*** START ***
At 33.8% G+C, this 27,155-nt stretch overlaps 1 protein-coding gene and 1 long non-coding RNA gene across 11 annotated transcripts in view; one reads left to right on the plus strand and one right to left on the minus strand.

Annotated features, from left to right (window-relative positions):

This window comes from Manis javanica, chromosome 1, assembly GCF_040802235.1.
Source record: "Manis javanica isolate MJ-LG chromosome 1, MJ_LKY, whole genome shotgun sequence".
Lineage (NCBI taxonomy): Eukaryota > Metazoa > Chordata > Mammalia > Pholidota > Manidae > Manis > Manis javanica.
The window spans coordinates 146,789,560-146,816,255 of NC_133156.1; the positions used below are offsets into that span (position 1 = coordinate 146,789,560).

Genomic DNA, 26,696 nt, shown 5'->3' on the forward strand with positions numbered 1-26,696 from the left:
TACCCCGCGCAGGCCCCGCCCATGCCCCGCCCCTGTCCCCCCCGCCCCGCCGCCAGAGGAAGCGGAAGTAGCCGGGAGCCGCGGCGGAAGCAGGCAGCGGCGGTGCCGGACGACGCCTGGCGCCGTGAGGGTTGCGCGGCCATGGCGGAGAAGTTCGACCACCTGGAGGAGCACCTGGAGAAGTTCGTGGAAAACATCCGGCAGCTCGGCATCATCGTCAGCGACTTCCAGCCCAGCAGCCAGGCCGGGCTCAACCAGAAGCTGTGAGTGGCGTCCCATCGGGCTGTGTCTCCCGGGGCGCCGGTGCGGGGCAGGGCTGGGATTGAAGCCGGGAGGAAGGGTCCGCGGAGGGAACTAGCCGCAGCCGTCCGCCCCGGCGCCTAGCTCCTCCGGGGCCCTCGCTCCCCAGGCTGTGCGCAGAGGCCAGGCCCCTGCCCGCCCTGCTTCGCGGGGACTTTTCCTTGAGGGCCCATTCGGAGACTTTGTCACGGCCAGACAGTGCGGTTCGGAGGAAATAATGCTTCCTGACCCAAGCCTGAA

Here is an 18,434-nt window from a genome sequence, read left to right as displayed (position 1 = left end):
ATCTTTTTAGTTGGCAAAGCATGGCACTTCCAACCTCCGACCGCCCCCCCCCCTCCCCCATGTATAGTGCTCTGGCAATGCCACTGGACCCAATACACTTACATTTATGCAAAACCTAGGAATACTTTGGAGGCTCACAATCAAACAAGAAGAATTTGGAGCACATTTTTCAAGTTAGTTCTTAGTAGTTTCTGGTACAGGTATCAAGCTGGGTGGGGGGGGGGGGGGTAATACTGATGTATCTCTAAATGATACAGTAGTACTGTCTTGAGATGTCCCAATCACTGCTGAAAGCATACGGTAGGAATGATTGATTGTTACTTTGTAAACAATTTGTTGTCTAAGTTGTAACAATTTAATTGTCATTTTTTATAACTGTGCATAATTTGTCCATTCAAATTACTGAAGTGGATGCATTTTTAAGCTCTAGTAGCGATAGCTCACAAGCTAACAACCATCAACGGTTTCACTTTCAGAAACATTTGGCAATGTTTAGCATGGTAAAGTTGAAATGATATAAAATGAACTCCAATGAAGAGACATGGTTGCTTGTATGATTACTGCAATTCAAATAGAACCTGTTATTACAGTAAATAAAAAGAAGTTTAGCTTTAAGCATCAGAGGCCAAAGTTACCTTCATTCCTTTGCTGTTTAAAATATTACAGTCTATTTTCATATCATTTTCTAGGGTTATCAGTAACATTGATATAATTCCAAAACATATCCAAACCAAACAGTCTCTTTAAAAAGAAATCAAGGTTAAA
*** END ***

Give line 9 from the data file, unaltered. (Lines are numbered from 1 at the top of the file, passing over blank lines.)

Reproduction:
Here is an 18,434-nt window from a genome sequence, read left to right as displayed (position 1 = left end):